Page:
"whose conservatism, oJLture. and patriot
rssi rebelled against the refcblicas alh
"ance.; Besides tlies1, are many thousands
in the Northern States, wbo eeldojn attend
the polls, and whose voices have not been
' card amid the clamors that surround them.
".- 0 ALL THESE LET J . i IPTAL." . -Mr ?yE-
ett is tbe same no r. : 1 1 be was on the 21st
of December ; be 1 1 t c t changed in any re
spect. He is now tiia. ?ame "noble and true"
man whose "conservatism,- culture and pa
triotism rebelled against the republican al
liance." and to whom Mr: Breckinridge ap
pealed for assistance against the "pernicious
principles", of , the Northern enemies of the
country. " . ' ' - - ' - t
But, it is urged against Mr Everett, to
show bis hostility to the1 South, that he snb-;
scritied to a testimonial in honor of Charle
Scmner, gotten np in Boston to expnss the?
public condemnation of the assault made
upon him . by Ml. Brooks of South Carolina,
The history of this transaction is cmditntfe to
Mr.. Everett, Instead of an o'j"ctton.7Jn
1858. when Ibis matter -first attracted n Men
tion and comment in tbe Snnth, th Chnrles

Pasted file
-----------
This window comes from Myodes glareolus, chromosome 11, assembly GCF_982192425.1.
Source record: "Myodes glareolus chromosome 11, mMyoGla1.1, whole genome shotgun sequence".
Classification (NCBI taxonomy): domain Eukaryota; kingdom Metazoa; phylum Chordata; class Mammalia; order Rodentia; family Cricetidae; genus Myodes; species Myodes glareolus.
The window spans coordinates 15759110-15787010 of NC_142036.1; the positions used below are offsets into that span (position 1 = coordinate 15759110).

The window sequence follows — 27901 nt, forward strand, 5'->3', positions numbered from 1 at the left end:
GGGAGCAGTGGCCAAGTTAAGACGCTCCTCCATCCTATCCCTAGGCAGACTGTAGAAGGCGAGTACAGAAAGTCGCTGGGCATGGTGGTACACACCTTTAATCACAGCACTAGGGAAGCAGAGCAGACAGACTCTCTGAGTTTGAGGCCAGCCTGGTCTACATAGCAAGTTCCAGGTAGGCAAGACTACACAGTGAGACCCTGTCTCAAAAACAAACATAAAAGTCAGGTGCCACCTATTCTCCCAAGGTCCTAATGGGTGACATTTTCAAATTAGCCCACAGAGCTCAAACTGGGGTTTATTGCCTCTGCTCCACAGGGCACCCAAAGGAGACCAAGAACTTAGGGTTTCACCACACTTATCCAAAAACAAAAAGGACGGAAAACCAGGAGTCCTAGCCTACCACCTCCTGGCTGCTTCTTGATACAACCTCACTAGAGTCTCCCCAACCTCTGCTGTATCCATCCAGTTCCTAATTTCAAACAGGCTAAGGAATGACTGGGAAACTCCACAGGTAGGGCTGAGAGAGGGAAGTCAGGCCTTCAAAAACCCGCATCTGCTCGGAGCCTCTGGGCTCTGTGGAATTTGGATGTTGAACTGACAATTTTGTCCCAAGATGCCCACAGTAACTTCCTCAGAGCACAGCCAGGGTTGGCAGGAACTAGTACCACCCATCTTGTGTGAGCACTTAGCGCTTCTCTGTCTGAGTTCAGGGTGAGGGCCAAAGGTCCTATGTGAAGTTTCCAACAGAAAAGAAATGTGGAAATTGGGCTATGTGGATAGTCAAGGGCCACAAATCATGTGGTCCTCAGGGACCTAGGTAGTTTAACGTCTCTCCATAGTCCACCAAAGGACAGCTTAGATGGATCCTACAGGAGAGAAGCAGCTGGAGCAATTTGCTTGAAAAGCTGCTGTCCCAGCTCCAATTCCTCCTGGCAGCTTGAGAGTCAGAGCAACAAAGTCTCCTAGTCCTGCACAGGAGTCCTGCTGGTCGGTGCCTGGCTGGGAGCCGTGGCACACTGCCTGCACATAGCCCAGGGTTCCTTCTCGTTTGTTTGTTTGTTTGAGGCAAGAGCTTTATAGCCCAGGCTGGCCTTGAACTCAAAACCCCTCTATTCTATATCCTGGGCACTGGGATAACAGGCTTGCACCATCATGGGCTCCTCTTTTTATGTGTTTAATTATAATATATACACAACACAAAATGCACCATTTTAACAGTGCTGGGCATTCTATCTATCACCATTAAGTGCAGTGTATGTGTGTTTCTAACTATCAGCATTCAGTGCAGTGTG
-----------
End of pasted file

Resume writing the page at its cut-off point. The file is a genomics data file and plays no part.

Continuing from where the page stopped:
tob Courier, a jonrnal which favors Mr. Bi.eck :
inripoe. defended Mr., Everett and ; ex
plained it as follows, whilst the Montgomery
Mail, another -sapportT of the secession tick
et, emphatically declared flf he TEdwabd
Everett is not worthy of Southern respect,
no other Northern statesman is."
From SiiejCttarTeTtpa CciurierMay il 858 . 1
Shortly after the chastisement of the dastard
ly Sumner ja thei Senate chamber, by the
impetuous Brooks, sundry citizens of Boston
determined to get up a subscription for a tes
timonial to the caned calumniator, by way of
consoling him, we suppose, in b:s crest-fallen
condition and most pitiable plight, ad a pre
fatory address was attached lo it. With nu
merous, or at least se-veral. signatures,
already appended to it. it was brought by One
of the signers, to ..Mr Everet t, when he was
sick in beW, and under tbe. confusing influ
ences of an anodyne, and he- ws asked to
subscribe, to the testimonial. Seeing the sig
iator of. tbe Mayor of Boston Atnd others to
ihipjipieitod $tot uipfipg that iVponOiined
aught pt a yii'lent or offensive character, Mr.
Everett sighed" without reading'lt; artel in en
tire ignorance of, if not actually misled ato
its contents.' - On seeing the paper in prfntj
he ' was ' greatly ' pained mortified. .: and
chagrined at perceiving the intenip rate and
vulgar slang to which his name bad boen un
consciously attached," and be soon after ad